Morelia, Michoacán – The Most Spanish City In México

Once a year, go some place you’ve never been before.”

Dalia Lama

Morelia is a little gem in the state of Michoacán and often referred to as the most ‘Spanish town in México ‘. We have to admit, it hadn’t come up on our radar, until my sister, Liz and her husband, Mark were planning their trip to México earlier this year.

Liz gave this UNESCO World Heritage site stunning reviews, so we knew then that we needed to adjust our plans and ensure we visited this wonderful city. A great decision – if only we had more time there!

Morelia is the capital of the state of Michoacán, with a population of around 600,000. The city boasts historic charm and colonial architecture, and as a tourist it is a lovely city walk around slowly admiring the magnificent architecture.

So, why is it that Morelia doesn’t come up on the hit list of places to visit in México?

Word on the street is that the state of Michoacán is unsafe. I don’t want to sound dismissive but we never felt unsafe in Morelia or driving through the state. We take the usual precautions with our personal safety just like we would in other parts of the world; don’t go down dark lane-ways at night, lock our doors whilst driving, and don’t mess with drug dealers etc. 😜

Yes, there could be unsafe areas in the state of Michoacán, (we don’t know where) but we felt very comfortable in Morelia.

Here’s a list of what you’ll find in this historic city:

Acueducto de Morelia (Aqueduct)

Built in 1785 from limestone, the structure is one of the most popular attractions in Morelia.

In its day, the aqueduct had the important role of bringing water to the city.

Over a mile long and boasting 253 towering arches, this structure cannot be missed as it snakes its way through the Central Historico part of the city, for its age is in very good condition.

If you are feeling energetic, there is a pedestrian walkway that parallels the entire length of the aqueduct.

This amazingly beautiful structure makes a great backdrop for a photo. Or better still, it can be one of your features of this city.

Morelia Cathedral

In the heart of Morelia stands this boroque-style Roman Catholic cathedral. Considered by many to be the most beautiful cathedral in the country!

The cathedral was built from pink cantera stone and took 84 years to complete. The construction commenced in 1660 and was finally completed in 1744.

The cathedral features two 70 metre high towers, an elaborate 18th century baroque altar and an organ with 4600 pipes. The organ was imported from Germany in 1905 and was the largest in the Western Hemisphere at the time.

Of an evening the cathedral and its towers are beautifully lit up making it look absolutely stunning.

The cathedral is open to visit, 7 days a week 6am to 9pm.

Close by to the cathedral are some roof top bars/restaurants with views of the cathedral. We enjoyed a cool refreshment at two of the bars, on separate occasions. Here’s the links if you are ever in town. 🙂 El Campanarioa Cafe 1 & El Campanarioa Cafe 2 .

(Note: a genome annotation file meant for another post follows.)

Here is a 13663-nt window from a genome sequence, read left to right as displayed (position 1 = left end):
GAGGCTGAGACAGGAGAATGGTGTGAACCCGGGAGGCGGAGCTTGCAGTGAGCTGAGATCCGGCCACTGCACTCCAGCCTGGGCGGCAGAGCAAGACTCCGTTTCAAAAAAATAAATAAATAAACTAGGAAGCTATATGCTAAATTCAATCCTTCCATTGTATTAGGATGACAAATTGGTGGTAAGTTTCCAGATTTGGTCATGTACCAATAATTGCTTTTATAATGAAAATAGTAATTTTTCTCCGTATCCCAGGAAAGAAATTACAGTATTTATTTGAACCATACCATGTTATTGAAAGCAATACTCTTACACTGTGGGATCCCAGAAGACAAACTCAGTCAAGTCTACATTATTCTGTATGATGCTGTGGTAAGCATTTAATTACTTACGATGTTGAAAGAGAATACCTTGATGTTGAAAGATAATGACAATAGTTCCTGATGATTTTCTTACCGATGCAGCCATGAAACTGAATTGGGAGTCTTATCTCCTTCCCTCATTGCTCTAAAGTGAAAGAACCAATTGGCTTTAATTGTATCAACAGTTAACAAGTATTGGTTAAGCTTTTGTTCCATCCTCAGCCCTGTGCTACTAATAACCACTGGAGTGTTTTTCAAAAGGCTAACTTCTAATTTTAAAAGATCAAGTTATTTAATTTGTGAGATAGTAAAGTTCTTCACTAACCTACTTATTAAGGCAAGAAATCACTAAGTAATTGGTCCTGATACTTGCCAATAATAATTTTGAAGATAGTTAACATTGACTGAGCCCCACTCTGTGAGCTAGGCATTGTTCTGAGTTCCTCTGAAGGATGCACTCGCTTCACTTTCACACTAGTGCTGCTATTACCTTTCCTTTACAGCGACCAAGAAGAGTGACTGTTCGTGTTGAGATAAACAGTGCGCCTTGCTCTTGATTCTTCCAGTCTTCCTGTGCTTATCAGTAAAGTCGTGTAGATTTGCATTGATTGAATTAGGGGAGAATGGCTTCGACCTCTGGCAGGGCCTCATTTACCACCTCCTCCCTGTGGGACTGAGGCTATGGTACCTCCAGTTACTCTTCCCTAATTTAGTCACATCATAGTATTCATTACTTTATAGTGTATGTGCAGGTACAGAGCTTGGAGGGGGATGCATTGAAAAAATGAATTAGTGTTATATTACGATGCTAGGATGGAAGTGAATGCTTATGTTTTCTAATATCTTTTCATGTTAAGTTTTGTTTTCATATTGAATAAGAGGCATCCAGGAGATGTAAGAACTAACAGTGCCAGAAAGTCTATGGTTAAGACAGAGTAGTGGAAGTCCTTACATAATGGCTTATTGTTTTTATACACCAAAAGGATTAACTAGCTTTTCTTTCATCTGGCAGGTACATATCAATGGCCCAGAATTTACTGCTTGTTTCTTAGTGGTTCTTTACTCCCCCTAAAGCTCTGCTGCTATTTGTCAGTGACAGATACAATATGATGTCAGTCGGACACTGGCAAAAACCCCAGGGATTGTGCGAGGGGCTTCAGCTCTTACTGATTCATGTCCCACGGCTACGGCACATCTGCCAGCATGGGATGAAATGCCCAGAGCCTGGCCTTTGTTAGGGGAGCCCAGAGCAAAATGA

Callejón de Romance (Romance Lane)

Located in the Centro histórico area off Avenida Francisco I Madero (see the map below) is this cute lane-way. The lane-way is pleasant to stroll down, read the poetry on the walls, declare your love on a padlock or take some time out to sit by the fountain at the end of the lane.

Morelia City Sign

One of the ‘things we do’ when visiting a new place is to grab a shot at the sign of the city. 😊

These tourist attractions are a global phenomenon, and México like other countries loves to provide these landmarks for photos.

Museo de Arte Contemporáneo (Modern Art Museum)

We spent a short amount of time here, the museum is compact but the artwork was interesting.

The staff were friendly and entrance is free!

The museum is open 7 days a week from 10am.

There are many Museums in Morelia, however time was not on our side on this visit, so here are the links to some of the museums on offer: Paseo Escultorico De Las Artes, Museo del Dulce De La Calle Real, Museo de Arte Colonial, Museo Casa Natal de Morelos & Museo Regional Michoacano, Dr. Nicolás León Calderón.

Monument to Morelos

Morelia is a colonial city steeped in its Spanish history, you can wander the streets for hours. We wandered around in awe at the amazing buildings and the architecture, there are over 200 protected buildings in the Centro Historico area alone!

When we needed to rest our feet we took rest/bite in Plaza Morelos. Here in the gardens you can take a photo of the statue of Jose De Morelos, take in views of the aqueduct and when you’re ready, cross the street to visit the Shine of Our Lady of Guadalupe Church which is not to be missed.

Shrine of Our Lady of Guadalupe Church

Construction began on this grand old lady back in 1708 and was completed in 1716. The church is dedicated to the Virgin of Guadalupe and is a fine example of neo-gothic style, which arrived in Mexico in the 19th century.

The church is conveniently located across the street from the Monument to Morelos. Its plain brown facade doesn’t look that special from the street, but just wait until you walk inside!

The inside of the church is spectacular, like the inside of a jewellery box and is regarded by many as a national treasure. Inside, there are colours aplenty, along with countless intricate plastered rosettes and gold leaf covering the ceiling. Photos do not do it justice, this church is astonishing and needs to be seen in person.

Morelia flys under the radar for many international tourists. In our opinion it is definitely worth putting on the itinerary when visiting México.

We recommend a visit to discover this hidden gem for yourself.

Happy travels.

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